Balancing business and pleasure

Published 10 years ago

There is a new buzzword in town. Everywhere you go, businesswomen and top exe-cutives are complaining about their inability to maintain a quality work-life balance.

With the world economy still struggling, many executives, and indeed employees at all rungs, have felt the need to demonstrate their commitment to the company. They often do so at the expense of other priorities in their lives, such as family time and the things they do for fun.

Reports show that women, especially mothers and wives, feel part-icularly hard done by. They feel that their office hours demand a lot from them, and because of this, they are unable to meet the demands of their husbands and children.


It does not help that men – so goes the narrative – are reluctant to do their bit at home. They just sit on the couch and watch sport on television, forgetting that their partners have had a hectic day of their own running businesses.

While I have some sympathy for women who have to navigate this struggle, it really feels to me like the novelty of this problem is a tad exaggerated.

Everyone who works or runs a business necessarily needs to sacrifice something if they are to be successful. If it is a career or a business, then hobbies or time with family might have to suffer.

That is life. It is has been like that for a long time.


If in doubt, maybe these women should ask their domestic workers how they do it. In fact, they could ask their grandmothers, or even their own mothers. They could ask rural women or others on the factory floor how they get it right.

Just because business schools have not dedicated time and scholarships to how the night shift office cleaners, the domestic workers and the farmhands are able to manage working long hours and raising children – often for less money than their bosses spend on a pair of Jimmy Choos – does not mean they do not struggle with balancing work and life.

What some of these women forget while they are networking at business conferences is that there is another woman in their homes. And that this other woman is ensuring that the house is clean and that the children are bathed and fed.

If they were really serious about this work-life balance, they would be paying their domestic worker more because she obviously cannot be helping her own children with their homework when she is busy with the boss’s brats.


If someone is walking your dog, running your household and supervising your children’s feeding habits, chances are that their own children and household are being neglected.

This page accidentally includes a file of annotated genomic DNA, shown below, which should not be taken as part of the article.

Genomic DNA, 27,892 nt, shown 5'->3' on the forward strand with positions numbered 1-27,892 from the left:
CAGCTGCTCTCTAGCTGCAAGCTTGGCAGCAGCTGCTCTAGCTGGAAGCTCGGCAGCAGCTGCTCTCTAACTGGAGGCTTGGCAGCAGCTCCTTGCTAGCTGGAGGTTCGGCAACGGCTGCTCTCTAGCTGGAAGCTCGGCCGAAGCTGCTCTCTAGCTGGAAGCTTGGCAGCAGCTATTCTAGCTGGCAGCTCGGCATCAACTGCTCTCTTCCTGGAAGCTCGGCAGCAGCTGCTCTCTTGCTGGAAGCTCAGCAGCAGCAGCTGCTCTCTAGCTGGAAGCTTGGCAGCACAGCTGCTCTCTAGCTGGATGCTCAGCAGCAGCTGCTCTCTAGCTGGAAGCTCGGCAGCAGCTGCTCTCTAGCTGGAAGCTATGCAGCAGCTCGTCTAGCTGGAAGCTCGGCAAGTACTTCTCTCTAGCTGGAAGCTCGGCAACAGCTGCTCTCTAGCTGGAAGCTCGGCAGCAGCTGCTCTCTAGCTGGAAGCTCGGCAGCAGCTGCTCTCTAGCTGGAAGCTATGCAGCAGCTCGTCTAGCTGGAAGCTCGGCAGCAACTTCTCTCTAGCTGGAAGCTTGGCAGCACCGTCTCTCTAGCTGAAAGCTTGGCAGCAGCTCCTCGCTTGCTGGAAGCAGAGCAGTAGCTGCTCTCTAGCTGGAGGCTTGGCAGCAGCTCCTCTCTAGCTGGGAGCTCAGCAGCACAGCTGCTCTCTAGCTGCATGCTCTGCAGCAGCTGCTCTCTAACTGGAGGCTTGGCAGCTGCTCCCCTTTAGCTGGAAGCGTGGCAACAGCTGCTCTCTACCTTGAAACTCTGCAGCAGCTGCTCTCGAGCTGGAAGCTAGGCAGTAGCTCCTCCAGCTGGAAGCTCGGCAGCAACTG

Like the CEO, the poor domestic worker must also go home and be a mother to her children and a partner to her significant other. They too struggle, because invariably they have less of a support system than their bosses.

To use the catchphrase: their work-life balance is out of balance. Yet they carry on instead of making a big song and dance about it. They do not throw tantrums, because despite their low station in life, they understand implicitly that a working life requires certain sacrifices.

It is not because their own husbands and children deserve less love than those of their bosses.


I am sure that the idea of carrying a child on one’s back while getting on with the business of living did not come from a seminar on how to handle the work-life balance. Someone just threw a baby on her back, found something to keep the child from falling off, picked up a hoe and went to work tilling the fields. The trend caught on and has shown itself to be highly effective, even though it has yet to feature in business schools’ research.

Corporate and businesswomen who complain about a poor work-life balance must just snap out of it. Life is tough and it does not get any better as you climb the ladder.

It has nothing to do with being a woman. Instead of looking for symp-athy, they should try to be creative about using their time effectively.

We all have 24 hours in a day and unless you plan better, it does not matter whether you are a man or a woman, the CEO or the tea lady, you will keep ending up at the wrong end of the work-life balance.


So here is a tip for all those women stressing about how to find the right work-life balance. Pretend that you are an avant-garde employer. Take the employee you have forgotten is just as much a woman as you are out for a drink and ask her how she manages.

Who knows, the outing may just make you avant-garde instead of you faking it.